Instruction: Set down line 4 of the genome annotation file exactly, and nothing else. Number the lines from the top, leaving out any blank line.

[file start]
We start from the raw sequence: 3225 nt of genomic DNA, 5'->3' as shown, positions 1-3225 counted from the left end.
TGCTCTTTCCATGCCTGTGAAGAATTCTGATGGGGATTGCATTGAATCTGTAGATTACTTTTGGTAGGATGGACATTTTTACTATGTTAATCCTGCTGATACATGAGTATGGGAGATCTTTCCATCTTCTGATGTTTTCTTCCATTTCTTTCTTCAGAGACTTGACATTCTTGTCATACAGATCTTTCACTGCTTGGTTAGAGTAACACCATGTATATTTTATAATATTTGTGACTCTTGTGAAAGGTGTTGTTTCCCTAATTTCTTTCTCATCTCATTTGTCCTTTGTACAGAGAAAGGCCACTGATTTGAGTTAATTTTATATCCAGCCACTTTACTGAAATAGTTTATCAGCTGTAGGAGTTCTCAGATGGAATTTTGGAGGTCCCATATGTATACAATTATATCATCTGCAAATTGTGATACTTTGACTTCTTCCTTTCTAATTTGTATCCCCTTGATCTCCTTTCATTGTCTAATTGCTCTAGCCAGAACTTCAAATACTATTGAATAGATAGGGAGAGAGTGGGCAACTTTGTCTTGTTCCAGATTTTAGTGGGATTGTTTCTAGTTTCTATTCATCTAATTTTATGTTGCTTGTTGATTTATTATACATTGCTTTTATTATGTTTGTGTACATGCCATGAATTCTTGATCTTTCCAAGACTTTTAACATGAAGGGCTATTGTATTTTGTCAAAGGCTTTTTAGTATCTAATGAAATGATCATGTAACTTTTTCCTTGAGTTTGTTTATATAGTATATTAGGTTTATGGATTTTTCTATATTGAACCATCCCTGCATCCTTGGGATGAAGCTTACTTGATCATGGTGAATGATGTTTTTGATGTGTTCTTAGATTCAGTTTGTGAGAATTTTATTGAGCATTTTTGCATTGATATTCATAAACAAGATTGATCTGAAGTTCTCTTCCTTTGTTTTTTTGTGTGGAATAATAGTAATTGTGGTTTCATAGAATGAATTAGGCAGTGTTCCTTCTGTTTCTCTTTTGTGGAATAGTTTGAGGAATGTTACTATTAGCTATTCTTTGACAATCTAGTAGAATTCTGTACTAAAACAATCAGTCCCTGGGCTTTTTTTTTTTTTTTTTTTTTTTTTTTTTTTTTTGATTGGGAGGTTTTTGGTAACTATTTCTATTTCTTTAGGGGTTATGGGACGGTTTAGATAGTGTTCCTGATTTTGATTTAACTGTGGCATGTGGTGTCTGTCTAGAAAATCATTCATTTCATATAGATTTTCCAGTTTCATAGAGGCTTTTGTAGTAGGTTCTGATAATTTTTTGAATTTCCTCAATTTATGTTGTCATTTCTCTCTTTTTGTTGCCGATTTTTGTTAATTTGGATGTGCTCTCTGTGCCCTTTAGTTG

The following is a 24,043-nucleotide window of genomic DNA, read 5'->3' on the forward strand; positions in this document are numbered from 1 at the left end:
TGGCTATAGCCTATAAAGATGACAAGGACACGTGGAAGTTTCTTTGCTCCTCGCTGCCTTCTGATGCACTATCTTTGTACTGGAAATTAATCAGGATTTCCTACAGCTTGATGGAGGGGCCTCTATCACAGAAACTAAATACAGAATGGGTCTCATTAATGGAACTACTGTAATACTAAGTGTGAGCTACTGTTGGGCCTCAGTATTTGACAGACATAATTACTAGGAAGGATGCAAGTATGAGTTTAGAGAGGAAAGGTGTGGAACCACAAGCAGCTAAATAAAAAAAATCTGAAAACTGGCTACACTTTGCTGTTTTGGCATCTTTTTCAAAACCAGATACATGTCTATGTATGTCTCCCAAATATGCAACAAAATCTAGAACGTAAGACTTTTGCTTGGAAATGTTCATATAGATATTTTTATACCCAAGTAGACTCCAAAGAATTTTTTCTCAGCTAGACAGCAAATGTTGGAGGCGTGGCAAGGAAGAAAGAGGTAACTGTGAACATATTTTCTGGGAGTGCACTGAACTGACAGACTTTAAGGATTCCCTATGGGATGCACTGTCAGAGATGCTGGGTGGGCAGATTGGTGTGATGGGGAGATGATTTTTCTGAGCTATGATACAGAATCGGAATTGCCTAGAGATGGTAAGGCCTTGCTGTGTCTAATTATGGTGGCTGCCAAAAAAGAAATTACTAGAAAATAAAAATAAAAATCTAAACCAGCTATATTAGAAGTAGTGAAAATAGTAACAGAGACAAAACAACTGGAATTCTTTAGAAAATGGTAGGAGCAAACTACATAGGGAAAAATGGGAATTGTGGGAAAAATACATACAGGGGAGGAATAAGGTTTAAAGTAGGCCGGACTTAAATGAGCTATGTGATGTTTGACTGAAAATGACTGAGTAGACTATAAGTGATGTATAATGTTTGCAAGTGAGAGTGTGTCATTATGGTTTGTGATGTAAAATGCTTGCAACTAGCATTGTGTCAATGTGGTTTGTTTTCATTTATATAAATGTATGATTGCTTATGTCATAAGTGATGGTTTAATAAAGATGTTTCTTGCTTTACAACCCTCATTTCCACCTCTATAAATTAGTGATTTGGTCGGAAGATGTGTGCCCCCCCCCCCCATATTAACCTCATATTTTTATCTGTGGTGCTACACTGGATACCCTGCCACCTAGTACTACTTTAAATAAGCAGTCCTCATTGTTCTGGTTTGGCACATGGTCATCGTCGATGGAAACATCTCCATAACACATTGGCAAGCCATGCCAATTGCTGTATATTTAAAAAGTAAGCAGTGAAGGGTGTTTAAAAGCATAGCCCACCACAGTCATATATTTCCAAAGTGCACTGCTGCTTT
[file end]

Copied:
TGGCTATAGCCTATAAAGATGACAAGGACACGTGGAAGTTTCTTTGCTCCTCGCTGCCTTCTGATGCACTATCTTTGTACTGGAAATTAATCAGGATTTCCTACAGCTTGATGGAGGGGCCTCTATCACAGAAACTAAATACAGAATGGGTCTCATTAATGGAACTACTGTAATACTAAGTGTGAGCTACTGTTGGGCCTCAGTATTTGACAGACATAATTACTAGGAAGGATGCAAGTATGAGTTTAGAGAGGAAAGGTGTGGAACCACAAGCAGCTAAATAAAAAAAATCTGAAAACTGGCTACACTTTGCTGTTTTGGCATCTTTTTCAAAACCAGATACATGTCTATGTATGTCTCCCAAATATGCAACAAAATCTAGAACGTAAGACTTTTGCTTGGAAATGTTCATATAGATATTTTTATACCCAAGTAGACTCCAAAGAATTTTTTCTCAGCTAGACAGCAAATGTTGGAGGCGTGGCAAGGAAGAAAGAGGTAACTGTGAACATATTTTCTGGGAGTGCACTGAACTGACAGACTTTAAGGATTCCCTATGGGATGCACTGTCAGAGATGCTGGGTGGGCAGATTGGTGTGATGGGGAGATGATTTTTCTGAGCTATGATACAGAATCGGAATTGCCTAGAGATGGTAAGGCCTTGCTGTGTCTAATTATGGTGGCTGCCAAAAAAGAAATTACTAGAAAATAAAAATAAAAATCTAAACCAGCTATATTAGAAGTAGTGAAAATAGTAACAGAGACAAAACAACTGGAATTCTTTAGAAAATGGTAGGAGCAAACTACATAGGGAAAAATGGGAATTGTGGGAAAAATACATACAGGGGAGGAATAAGGTTTAAAGTAGGCCGGACTTAAATGAGCTATGTGATGTTTGACTGAAAATGACTGAGTAGACTATAAGTGATGTATAATGTTTGCAAGTGAGAGTGTGTCATTATGGTTTGTGATGTAAAATGCTTGCAACTAGCATTGTGTCAATGTGGTTTGTTTTCATTTATATAAATGTATGATTGCTTATGTCATAAGTGATGGTTTAATAAAGATGTTTCTTGCTTTACAACCCTCATTTCCACCTCTATAAATTAGTGATTTGGTCGGAAGATGTGTGCCCCCCCCCCCCATATTAACCTCATATTTTTATCTGTGGTGCTACACTGGATACCCTGCCACCTAGTACTACTTTAAATAAGCAGTCCTCATTGTTCTGGTTTGGCACATGGTCATCGTCGATGGAAACATCTCCATAACACATTGGCAAGCCATGCCAATTGCTGTATATTTAAAAAGTAAGCAGTGAAGGGTGTTTAAAAGCATAGCCCACCACAGTCATATATTTCCAAAGTGCACTGCTGCTTT